Stevie and Gill recently ran our ‘Skills for Life and Work – S1 Discovery Day’ at Stonelaw High School, designed and facilitated by S1 students. It was an opportunity for S1s to learn more about themselves – the skills and qualities they already have – and to connect these skills and qualities with real life. It was an action packed day with visits from a Campus Police Officer, School Nurse and Active Schools Coordinator who each shared their personal development journey – the skills, strengths and interests they started out with and how they have developed these in different jobs over the course of their career.

Owen Cook of Space Unlimited Interviewed for Kibble Podcast

Our Joint Managing Partner, Owen, was interviewed on the power of having young people and adults work together. Listen to the interview here
Owen discusses his methods and style of working in some detail during the interview. It was great to hear about Space Unlimited’s approach to learning and development. Particularly the way it has changed the lives of young people and adults. Owen’s passion and enthusiasm for the work he does is wonderful. I think it translates to this interview in the most wonderful way.

– Mark Fraser at Kibble

Stories of Change

Friday, September 04, 2015 by richard

What is the real impact of our work?

Read direct from young people and teachers who have been emersed in the Space Unlimited process.  We are delighted to share our recent publication Changing Schools Together: The Stories

New stories of change will be live on our dedicated page soon, with stories from our work in communities and business sector.

Contact for hardcopies of any of our publications.

Changing Schools Together Young People As A Source Of Energy For Change In Education

Friday, March 27, 2015 by richard

On 4th March 2015 we hosted an event to share and learn from our recent Changing Schools Together programme, which ran for two and a half years from 2012 to 2014.

We wanted to bring together young people and teachers from the programme and give them an opportunity to share a rich picture of their experience together with a range of stakeholders who had not been directly involved. Our aim was to support an open dialogue about the learning and implications of the work for people, practice and policy.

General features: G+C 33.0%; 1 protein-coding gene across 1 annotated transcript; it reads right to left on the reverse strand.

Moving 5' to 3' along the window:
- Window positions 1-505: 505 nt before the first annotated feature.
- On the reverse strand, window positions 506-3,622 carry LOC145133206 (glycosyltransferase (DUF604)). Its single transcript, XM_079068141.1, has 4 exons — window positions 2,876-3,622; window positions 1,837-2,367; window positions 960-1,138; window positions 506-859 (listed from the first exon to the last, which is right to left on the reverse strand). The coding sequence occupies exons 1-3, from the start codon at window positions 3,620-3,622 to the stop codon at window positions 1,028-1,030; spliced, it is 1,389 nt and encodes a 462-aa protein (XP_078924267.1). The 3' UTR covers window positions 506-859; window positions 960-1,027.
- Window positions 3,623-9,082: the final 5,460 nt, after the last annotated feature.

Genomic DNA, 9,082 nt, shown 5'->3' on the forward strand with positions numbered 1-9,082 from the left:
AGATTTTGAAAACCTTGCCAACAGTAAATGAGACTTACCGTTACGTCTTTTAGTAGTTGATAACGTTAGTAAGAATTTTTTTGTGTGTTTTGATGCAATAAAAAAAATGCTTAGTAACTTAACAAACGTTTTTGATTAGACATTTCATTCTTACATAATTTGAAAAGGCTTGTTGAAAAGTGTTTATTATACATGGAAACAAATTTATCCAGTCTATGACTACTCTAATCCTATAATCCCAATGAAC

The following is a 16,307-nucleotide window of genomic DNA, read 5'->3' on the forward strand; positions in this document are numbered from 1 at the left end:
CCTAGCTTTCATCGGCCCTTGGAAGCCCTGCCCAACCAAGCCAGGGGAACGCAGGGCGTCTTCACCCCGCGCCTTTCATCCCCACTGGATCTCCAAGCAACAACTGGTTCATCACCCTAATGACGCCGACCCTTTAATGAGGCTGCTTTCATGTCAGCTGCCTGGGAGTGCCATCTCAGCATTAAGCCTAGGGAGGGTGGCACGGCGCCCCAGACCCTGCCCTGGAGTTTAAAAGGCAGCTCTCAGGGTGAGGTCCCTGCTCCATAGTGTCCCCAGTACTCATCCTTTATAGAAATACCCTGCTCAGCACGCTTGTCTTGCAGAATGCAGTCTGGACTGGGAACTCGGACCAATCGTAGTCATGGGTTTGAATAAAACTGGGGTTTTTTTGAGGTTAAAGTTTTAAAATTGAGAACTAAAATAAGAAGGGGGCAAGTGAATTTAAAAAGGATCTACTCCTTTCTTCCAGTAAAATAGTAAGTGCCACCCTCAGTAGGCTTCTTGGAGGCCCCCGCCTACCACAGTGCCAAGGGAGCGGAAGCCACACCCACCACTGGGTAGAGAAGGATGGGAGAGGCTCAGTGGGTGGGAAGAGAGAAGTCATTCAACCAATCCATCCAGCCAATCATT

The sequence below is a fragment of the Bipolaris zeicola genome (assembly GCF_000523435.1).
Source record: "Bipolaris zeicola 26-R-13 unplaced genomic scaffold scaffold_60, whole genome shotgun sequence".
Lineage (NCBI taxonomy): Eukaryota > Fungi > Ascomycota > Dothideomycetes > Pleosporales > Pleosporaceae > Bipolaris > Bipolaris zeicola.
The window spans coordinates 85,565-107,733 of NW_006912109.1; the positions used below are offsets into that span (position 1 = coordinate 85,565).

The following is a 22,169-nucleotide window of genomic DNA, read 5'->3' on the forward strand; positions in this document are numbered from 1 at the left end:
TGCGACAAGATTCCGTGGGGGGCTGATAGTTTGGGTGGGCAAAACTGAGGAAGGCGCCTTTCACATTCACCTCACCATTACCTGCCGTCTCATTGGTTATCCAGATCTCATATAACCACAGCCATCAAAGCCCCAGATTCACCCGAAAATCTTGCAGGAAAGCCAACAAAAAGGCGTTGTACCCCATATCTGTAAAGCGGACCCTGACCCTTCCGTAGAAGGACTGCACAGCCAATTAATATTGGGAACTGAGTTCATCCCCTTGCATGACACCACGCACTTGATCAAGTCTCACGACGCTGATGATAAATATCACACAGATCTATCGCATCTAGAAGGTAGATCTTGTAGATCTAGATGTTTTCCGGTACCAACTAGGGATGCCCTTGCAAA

It was a lively morning and the big talking points included:

Mutual respect – the young people felt very strongly about why this is important, what it looks like and how it increases confidence. They said that it’s clear people find it easier and safer to talk when mutual respect is explicit.

Keeping momentum going – not exactly a surprise topic and it provoked an interesting discussion about where does the energy come from, the model or process or from the young people involved?  How does the school create space for dialogue? The importance of young people’s natural energy seems like an important asset – in school and beyond!

Embedding change and leaving a legacy – teachers and students wanted to emphasise the importance of the perception of any group of people trying to lead change.  It must be seen to be about real change for students and staff to take it seriously.  Thinking in advance about how to sustain the group as people leave and join (the group and the school!) also helps.

Personal impact – teachers and students talked about increased confidence and skills (for now and later life) and also a sense of being part of the school and feeling listened to.  Relationships between teachers and young people felt less scary with more trust.

We would like to thank everyone involved again for giving up their time and energy to take part.

You might like to read this blog from Fiona Munro at The Institute for Research and Innovation in Social Services (IRISS) who was there and has reflected on what she heard and the insights it prompted.